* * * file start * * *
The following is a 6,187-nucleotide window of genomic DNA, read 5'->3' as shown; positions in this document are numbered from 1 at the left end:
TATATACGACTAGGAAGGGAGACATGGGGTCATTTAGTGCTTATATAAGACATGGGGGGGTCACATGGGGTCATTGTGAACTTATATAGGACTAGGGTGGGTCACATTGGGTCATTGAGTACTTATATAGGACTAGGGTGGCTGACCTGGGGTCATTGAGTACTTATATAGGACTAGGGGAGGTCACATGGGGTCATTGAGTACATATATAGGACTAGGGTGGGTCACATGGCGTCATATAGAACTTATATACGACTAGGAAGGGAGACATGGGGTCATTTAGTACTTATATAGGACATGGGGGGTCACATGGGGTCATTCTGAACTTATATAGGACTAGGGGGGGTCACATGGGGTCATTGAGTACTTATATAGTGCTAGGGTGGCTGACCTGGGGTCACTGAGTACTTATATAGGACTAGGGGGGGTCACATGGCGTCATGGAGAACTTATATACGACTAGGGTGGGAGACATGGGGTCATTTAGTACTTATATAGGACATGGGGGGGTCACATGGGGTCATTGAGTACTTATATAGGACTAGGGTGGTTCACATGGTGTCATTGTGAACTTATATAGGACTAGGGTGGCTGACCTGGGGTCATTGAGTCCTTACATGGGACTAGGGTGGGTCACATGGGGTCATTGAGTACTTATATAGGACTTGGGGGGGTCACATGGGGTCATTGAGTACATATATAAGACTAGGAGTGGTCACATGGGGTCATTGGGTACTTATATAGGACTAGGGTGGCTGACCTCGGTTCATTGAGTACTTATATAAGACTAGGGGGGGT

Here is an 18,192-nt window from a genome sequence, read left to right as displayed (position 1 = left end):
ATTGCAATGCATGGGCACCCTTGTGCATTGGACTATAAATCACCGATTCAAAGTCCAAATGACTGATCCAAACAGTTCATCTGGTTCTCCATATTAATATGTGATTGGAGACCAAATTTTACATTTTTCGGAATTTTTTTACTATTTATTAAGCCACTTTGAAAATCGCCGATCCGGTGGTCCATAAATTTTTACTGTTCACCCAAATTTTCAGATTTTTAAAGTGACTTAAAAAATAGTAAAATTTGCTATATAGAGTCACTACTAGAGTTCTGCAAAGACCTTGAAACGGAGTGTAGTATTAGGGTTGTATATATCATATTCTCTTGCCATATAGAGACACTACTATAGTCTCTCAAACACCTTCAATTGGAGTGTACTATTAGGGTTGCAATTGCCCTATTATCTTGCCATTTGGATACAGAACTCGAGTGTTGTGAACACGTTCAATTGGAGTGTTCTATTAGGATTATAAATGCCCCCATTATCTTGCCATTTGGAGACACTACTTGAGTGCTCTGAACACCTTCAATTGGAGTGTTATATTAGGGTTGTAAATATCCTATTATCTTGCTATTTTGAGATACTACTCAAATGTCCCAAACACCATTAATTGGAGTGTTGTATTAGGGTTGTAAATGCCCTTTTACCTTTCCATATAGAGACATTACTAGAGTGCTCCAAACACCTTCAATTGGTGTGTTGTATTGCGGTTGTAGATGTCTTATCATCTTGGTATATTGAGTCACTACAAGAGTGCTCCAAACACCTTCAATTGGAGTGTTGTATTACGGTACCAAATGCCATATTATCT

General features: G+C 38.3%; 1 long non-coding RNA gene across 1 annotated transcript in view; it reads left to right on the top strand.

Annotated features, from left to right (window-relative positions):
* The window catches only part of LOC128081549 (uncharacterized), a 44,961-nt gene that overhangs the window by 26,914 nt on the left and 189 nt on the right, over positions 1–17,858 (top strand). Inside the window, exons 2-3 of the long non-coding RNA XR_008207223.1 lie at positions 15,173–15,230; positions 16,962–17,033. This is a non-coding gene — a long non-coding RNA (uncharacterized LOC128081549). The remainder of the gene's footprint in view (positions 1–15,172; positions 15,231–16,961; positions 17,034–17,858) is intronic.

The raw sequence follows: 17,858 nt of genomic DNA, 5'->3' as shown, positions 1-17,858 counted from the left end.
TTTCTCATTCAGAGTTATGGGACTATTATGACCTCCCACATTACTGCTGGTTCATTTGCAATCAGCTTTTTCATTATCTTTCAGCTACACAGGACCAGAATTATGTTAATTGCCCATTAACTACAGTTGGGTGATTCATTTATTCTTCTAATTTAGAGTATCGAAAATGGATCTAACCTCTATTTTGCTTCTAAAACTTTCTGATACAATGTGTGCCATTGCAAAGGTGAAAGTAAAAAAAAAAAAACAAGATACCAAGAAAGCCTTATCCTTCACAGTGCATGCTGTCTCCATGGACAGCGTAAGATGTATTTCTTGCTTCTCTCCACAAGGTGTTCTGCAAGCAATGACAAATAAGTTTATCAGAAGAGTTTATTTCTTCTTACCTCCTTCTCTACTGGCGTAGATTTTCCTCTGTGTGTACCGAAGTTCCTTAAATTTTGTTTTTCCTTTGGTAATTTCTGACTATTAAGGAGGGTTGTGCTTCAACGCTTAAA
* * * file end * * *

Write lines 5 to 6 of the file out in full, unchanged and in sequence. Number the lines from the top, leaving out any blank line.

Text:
General features: G+C 38.3%; 1 long non-coding RNA gene across 1 annotated transcript in view; it reads left to right on the top strand.

Annotated features, from left to right (window-relative positions):